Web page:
"The sparring between the United States and Israel has begun, and that’s a good thing," writes Roger Cohen in his online column for Sunday’s New York Times. He continues:
Israel’s interests are not served by an uncritical American administration. The Jewish state emerged less secure and less loved from Washington’s post-9/11 Israel-can-do-no-wrong policy.
Perhaps. But is Cohen concerned with Israel’s interests, or with America’s?
A sentence later, Cohen writes of Secretary of State Hillary Clinton:
She’s transitioned with aplomb from the calculation of her interests that she made as a senator from New York to a cool assessment of U.S. interests. These do not always coincide with Israel’s.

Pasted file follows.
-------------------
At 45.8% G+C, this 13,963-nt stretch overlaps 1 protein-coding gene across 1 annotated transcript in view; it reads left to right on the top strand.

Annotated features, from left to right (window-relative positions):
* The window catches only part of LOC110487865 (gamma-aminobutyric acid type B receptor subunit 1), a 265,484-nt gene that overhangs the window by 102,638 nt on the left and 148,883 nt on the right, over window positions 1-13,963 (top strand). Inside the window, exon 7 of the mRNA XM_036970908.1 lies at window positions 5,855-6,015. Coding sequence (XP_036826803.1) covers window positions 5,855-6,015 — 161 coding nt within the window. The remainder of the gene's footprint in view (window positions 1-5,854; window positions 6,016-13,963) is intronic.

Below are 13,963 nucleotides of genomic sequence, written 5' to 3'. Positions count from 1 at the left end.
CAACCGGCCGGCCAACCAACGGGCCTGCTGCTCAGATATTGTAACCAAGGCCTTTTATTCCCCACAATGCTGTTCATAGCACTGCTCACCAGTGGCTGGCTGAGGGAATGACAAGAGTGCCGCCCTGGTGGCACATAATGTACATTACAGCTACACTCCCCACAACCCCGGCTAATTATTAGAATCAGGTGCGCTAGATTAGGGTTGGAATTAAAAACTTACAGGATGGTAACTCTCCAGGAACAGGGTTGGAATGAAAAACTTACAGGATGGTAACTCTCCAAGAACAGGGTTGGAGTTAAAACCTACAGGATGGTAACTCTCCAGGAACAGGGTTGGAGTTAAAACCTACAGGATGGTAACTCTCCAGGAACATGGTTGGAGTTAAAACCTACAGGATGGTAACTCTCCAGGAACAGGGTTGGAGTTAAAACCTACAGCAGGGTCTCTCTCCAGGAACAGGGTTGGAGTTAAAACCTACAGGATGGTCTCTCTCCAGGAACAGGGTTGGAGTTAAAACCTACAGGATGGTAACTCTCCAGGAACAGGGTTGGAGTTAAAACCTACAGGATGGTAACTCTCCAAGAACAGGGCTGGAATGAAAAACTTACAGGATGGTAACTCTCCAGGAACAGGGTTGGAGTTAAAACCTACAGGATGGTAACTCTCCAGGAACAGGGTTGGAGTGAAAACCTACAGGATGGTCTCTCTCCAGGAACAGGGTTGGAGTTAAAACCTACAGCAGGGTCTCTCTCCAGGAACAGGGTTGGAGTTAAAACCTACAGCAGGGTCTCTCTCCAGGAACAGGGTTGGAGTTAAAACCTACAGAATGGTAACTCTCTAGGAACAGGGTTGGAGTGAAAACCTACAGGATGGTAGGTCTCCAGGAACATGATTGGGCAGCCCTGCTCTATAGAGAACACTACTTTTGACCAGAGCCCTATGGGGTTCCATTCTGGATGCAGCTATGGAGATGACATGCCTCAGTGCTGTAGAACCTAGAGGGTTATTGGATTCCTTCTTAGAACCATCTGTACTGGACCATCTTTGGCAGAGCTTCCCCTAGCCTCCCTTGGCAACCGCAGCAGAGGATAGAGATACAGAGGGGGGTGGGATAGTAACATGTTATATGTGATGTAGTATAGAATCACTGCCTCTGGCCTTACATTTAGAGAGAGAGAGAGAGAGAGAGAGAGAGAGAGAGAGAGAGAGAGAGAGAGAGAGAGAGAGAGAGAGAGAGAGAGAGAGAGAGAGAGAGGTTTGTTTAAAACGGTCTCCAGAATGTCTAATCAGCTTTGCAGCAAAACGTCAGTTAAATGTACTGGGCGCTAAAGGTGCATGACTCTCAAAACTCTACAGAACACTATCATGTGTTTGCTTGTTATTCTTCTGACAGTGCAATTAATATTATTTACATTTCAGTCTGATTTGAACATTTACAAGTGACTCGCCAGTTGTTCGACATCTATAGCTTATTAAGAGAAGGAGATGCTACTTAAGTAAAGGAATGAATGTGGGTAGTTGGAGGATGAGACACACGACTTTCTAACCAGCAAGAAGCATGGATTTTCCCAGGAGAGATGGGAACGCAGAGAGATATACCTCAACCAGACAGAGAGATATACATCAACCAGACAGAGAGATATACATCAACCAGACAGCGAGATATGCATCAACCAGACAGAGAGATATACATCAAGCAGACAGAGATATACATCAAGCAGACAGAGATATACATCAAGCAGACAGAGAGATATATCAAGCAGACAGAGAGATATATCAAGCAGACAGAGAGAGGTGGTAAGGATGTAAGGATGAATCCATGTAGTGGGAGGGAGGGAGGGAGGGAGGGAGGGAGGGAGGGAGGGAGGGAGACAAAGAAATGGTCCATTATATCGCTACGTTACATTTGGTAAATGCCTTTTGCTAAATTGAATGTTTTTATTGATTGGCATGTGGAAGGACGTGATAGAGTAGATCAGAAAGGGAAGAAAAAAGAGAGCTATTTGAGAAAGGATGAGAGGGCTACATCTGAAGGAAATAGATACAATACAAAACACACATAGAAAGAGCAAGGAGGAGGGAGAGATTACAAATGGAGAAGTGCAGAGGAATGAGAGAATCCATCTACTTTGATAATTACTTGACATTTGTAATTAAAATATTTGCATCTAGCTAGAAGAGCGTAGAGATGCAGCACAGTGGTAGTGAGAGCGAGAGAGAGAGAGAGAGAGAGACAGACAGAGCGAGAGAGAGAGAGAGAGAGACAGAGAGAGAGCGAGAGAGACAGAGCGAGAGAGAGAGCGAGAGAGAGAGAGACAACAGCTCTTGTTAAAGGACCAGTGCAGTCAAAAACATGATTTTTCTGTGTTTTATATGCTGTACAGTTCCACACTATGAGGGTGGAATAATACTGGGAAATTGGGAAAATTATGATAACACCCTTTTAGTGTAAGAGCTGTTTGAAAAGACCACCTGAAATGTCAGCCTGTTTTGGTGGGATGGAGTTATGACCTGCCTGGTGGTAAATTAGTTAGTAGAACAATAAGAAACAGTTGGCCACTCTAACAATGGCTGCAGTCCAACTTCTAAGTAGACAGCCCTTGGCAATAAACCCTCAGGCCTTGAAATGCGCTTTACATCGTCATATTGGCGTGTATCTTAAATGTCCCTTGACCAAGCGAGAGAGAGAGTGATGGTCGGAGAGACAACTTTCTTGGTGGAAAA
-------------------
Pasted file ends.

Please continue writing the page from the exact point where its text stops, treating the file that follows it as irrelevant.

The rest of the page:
One can debate whether or not the policies Cohen advocates are good for Israel (they include having Israel move ahead with the Palestinians on peace talks, stopping Jewish settlement growth in the West Bank, having the United States talk with Hamas and Hezbollah, avoiding slapping Iran with additional sanctions no matter what the Islamic Republic does), and it’s fine for Cohen to put America’s interests ahead of Israel’s, but he should not fool himself into thinking those interests always collide.